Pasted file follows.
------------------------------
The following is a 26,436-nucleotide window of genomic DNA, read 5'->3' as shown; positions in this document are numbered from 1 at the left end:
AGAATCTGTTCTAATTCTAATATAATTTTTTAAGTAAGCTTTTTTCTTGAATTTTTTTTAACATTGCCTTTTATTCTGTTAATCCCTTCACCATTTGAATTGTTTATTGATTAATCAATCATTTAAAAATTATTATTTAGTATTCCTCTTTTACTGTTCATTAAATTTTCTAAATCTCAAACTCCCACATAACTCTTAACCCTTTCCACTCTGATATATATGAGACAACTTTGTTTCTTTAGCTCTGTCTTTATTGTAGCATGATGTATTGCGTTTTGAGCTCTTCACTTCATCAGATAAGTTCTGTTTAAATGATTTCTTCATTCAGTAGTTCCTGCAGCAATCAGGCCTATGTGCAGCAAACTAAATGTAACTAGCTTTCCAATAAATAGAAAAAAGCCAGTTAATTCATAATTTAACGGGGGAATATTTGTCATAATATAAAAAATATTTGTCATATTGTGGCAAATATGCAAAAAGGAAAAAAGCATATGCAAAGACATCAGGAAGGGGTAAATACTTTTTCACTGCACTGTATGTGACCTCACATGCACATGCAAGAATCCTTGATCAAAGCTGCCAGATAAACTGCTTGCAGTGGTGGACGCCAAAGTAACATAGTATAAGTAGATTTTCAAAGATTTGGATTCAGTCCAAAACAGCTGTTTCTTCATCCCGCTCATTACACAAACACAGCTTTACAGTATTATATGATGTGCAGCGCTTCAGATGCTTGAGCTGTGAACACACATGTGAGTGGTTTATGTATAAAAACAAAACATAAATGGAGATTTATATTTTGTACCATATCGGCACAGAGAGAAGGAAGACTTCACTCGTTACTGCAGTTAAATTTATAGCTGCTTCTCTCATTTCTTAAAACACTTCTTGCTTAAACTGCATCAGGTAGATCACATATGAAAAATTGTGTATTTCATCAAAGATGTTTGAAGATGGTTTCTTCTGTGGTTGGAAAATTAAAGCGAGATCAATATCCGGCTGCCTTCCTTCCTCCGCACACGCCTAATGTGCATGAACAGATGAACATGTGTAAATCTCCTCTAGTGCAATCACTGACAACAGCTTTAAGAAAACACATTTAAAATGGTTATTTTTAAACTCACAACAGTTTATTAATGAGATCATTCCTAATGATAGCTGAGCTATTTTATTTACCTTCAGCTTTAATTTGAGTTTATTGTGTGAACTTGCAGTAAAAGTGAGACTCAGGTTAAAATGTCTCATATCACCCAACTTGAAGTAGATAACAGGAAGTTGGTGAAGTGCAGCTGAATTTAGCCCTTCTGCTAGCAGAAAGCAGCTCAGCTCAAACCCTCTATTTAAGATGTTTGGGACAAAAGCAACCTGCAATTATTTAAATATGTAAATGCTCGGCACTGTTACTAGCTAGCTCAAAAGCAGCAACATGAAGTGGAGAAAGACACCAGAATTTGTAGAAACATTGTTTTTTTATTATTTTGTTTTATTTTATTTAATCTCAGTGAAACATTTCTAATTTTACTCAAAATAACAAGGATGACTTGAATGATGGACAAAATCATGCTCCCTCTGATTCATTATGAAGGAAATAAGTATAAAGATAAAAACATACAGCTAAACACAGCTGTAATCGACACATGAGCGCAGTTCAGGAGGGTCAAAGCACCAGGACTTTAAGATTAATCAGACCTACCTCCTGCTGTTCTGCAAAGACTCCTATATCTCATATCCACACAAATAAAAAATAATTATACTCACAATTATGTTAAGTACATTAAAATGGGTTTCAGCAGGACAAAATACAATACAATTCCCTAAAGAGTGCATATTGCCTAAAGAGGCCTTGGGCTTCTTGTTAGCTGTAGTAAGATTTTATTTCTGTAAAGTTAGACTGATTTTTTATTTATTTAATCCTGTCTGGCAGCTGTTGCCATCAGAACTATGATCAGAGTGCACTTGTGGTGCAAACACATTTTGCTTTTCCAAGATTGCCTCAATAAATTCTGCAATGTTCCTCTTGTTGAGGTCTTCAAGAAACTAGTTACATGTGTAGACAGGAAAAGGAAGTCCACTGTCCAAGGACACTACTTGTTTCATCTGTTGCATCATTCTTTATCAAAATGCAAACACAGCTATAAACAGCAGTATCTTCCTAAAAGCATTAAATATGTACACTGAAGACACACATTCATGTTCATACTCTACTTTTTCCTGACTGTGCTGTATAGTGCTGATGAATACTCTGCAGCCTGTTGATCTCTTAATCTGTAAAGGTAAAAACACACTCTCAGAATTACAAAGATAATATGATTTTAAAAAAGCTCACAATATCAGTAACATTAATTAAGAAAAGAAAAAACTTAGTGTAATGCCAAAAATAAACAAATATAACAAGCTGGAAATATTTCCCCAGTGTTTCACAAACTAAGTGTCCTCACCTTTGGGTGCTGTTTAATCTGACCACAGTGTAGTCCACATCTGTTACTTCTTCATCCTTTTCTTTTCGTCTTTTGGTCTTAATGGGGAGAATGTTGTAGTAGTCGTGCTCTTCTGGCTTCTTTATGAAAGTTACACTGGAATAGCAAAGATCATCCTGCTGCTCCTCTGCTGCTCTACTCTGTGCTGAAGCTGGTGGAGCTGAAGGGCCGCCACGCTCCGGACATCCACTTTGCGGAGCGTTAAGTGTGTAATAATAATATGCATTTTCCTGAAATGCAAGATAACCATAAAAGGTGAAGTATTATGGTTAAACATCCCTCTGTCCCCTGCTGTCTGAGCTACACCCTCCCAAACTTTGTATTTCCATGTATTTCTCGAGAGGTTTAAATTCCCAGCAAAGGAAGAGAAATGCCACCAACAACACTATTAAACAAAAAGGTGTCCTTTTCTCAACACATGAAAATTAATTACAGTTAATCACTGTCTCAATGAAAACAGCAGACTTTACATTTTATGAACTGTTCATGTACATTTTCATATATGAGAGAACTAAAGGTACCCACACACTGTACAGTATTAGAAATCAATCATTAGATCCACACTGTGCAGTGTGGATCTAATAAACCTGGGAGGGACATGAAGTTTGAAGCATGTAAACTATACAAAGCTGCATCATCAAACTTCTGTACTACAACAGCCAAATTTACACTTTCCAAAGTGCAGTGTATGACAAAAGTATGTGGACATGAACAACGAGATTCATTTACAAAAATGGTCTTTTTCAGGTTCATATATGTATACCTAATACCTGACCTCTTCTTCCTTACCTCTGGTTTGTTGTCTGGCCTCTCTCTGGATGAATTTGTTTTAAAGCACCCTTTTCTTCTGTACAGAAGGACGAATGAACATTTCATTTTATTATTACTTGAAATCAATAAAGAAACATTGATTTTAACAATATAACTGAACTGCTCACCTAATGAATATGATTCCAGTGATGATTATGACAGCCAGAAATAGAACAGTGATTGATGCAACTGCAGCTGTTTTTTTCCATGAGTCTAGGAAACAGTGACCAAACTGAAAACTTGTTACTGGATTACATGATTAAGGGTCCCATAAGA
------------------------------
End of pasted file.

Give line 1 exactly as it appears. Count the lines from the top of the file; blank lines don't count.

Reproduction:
The following is a 26,436-nucleotide window of genomic DNA, read 5'->3' as shown; positions in this document are numbered from 1 at the left end: